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Acupuncture is an ancient Chinese healing art that has flourished in the West over the past three decades. Though best known in the U.S. for its effectiveness in treating acute and chronic pain, acupuncture's effects are wide-ranging.
According to a study in The Journal of Alternative and Complementary Medicine,1 people seek acupuncture for a variety of reasons, primarily for painful conditions such as back pain, neck pain, headaches, arthritis, and tendinitis, but also for ailments of the respiratory, digestive, and genitourinary systems. Acupuncture has been utilized for allergies, nausea due to pregnancy or chemotherapy, mood care, wellness care, and substance abuse treatment.
The classical theory of acupuncture is that there are patterns of energy (Qi, pronounced chee) that flow through the body and are essential for health. Disruptions of this flow are believed to be responsible for pain and various other ailments. Acupuncture practitioners seek to correct imbalances of the flow through the careful insertion of hair-thin needles at specific points close to the skin. Contemporary science has also examined acupuncture and found that it influences nerve function, blood flow to the brain and other organs, the production of brain chemicals that control various bodily processes, and the production of the body's own natural pain relievers.
Within the past several years, panels at the U.S. National Institutes
of Health (NIH)2 and the British Medical Association3 have
recommended including acupuncture in conventional health care.
What is involved in acupuncture treatment?
The primary treatment method is the insertion of exceedingly thin sterilized needles at specific points on the body. Knowledge of these acupuncture points and the meridian pathways that join them enables the acupuncture practitioner to formulate treatments to address the patient's symptoms as well as underlying imbalances. Typically, at least several needles are employed during a treatment session. Some of these may be at local points of pain, while others (frequently on the lower leg and lower arm) are utilized to create a circuit. In certain circumstances (particularly for treating deep nerve pain), low-intensity electrical stimulation may be applied to the needles.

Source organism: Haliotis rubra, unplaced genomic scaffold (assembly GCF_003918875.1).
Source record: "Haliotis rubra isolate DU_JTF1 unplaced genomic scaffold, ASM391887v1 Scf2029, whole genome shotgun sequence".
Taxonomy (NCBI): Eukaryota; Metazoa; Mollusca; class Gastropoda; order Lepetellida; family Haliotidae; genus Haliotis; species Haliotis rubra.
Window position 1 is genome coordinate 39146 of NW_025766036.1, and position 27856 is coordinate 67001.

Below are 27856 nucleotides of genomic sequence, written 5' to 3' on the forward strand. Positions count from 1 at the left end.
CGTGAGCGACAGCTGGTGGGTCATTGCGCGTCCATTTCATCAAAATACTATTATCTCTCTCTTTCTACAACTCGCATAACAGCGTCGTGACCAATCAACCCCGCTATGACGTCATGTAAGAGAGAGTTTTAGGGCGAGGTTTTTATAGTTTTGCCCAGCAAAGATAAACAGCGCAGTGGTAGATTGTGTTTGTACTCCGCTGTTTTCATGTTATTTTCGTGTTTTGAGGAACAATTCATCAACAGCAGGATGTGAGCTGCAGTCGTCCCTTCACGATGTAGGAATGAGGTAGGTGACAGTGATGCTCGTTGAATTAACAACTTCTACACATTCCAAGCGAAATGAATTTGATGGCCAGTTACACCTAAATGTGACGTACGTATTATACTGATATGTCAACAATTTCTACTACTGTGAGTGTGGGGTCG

What should I expect on my first visit?
Please allow 60-90 minutes for your first visit, which includes a
consultation, examination, and initial treatment. (Subsequent visits
generally last about 30 minutes). Dr. Miller takes a thorough
case history, reviewing the symptoms for which you are seeking
treatment as well as other aspects of your health history. Most
questions are typical of a standard health history (addressing
your current condition, past illnesses and surgeries, medications
you are taking, etc.), while other questions are specifically
acupuncture-related, to help determine your individual energetic
pattern (examples: do you feel hot more often than cold? are you
more likely when stressed to become angry or fearful?) The first
visit physical examination varies depending on what has led you to
seek treatment. If you have pain, orthopedic (movement) and neurologic
(nerve) function will be evaluated. If you have had previous
treatment from other practitioners, it is helpful to bring
available records or reports with you, including results of any